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Losses in Wheat due to Flooding and Waterlogging

Jochum Wiersma, Samll grains specialist

Northwest Minnesota continues to be plagued by excess precipitation. Consequently many field or lower lying portions of fields are repeatedly flooding or are - at a minimum - completely waterlogged. Flooding and water logging causes a rapid depletion of oxygen in the root zone. In turn, this oxygen deficiency affects several physiological processes such as the uptake of water, the uptake and transport of nutrients, and the root/shoot hormone relations.

Wheat can probably handle 3 to 4 days of flooding and/or water logged soils before grain yield is impacted negatively as long as some of the leaves are above water. Higher temperatures will hasten the depletion of oxygen and increase the risk of damage to the crop. Acute nitrogen deficiencies are most commonly observed with the crop yellowing quickly. The waterlogged soils not only impair nitrogen uptake, denitrification and leaching further exuberate the problem. Extended periods of water logging reduce leaf elongation, kernel number, and ultimately grain yield.

Yield losses that have been reported in the literature range between 20 to 50% when soils were water logged in excess of 10 days. One study in winter wheat reported a yield loss of about 2% for each day soils were waterlogged. Several studies, however, have also noted differences in water-logging tolerance among wheat varieties.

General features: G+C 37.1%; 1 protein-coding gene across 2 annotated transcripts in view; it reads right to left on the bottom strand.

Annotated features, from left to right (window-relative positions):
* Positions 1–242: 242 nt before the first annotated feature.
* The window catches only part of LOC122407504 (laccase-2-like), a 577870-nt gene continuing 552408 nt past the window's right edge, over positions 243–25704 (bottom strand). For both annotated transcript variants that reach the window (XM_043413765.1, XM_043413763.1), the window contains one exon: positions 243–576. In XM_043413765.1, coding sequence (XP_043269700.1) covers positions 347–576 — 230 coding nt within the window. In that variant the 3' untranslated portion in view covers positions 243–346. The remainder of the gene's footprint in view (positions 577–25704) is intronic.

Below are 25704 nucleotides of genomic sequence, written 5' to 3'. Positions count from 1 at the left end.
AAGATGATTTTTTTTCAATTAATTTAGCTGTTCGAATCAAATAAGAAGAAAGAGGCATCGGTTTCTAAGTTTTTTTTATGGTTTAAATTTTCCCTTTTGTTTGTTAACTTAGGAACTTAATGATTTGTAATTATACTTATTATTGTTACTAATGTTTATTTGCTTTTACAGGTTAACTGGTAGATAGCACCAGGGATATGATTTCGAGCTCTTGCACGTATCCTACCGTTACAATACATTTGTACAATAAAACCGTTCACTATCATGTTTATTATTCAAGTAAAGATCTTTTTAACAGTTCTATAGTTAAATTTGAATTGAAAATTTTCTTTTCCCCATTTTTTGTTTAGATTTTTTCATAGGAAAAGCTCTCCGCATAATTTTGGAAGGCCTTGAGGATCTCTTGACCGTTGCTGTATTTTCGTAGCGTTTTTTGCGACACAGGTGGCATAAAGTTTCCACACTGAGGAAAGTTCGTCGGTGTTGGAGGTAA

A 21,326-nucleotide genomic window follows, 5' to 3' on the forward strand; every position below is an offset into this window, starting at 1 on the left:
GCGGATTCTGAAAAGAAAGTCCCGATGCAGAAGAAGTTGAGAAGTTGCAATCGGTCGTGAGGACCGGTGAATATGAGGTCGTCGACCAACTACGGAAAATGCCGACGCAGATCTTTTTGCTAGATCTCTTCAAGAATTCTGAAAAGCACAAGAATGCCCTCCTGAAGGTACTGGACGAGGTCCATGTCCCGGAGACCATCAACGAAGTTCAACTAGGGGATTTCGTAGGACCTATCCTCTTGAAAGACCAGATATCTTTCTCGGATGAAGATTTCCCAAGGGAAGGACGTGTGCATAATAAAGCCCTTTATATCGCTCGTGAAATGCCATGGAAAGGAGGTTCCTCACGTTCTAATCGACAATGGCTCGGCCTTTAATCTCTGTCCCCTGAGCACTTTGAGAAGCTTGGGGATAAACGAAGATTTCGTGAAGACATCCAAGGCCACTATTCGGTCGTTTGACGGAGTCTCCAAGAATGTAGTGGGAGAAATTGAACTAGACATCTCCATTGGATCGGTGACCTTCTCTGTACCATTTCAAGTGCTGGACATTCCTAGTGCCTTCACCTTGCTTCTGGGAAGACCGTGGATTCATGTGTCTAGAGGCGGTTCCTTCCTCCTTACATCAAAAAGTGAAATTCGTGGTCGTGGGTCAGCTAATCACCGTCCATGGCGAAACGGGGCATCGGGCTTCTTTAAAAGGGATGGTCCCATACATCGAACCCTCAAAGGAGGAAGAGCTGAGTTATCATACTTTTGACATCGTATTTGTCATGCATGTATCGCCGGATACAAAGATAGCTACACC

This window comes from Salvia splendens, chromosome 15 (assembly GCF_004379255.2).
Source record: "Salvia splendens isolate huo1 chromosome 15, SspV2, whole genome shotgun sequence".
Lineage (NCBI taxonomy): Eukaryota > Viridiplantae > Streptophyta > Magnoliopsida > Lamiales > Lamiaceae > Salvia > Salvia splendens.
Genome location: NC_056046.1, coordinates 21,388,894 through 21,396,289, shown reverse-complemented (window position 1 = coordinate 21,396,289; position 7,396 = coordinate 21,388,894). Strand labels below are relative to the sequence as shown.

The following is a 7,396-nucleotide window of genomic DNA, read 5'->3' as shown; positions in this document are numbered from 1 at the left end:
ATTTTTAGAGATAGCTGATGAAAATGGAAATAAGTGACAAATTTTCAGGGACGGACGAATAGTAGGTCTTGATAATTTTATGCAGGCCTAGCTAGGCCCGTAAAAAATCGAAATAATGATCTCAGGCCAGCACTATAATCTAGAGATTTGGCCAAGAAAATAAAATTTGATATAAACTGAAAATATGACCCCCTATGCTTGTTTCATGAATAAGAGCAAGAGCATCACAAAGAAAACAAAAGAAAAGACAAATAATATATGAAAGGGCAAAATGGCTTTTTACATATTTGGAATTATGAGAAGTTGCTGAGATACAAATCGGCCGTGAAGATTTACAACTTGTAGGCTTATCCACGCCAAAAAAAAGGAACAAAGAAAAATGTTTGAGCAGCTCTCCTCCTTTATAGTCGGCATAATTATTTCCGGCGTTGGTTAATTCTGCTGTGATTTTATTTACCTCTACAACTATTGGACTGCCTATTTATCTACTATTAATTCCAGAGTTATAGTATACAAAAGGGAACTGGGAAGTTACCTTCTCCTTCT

09 Adventitious wheat roots.JPG
Photo 1. Adventitious roots on the first node of
a wheat stem visible after three days of flooding
near Crookston in 2002.

One of the characteristics that were observed of varieties that handled water logging better than other varieties was the ability of varieties to initiate adventitious roots of the first node (Photo 1). I have observed this trait in some of our spring wheat varieties but neither I nor any of the breeding program in the region have dedicated screening or evaluation nursery for this trait.

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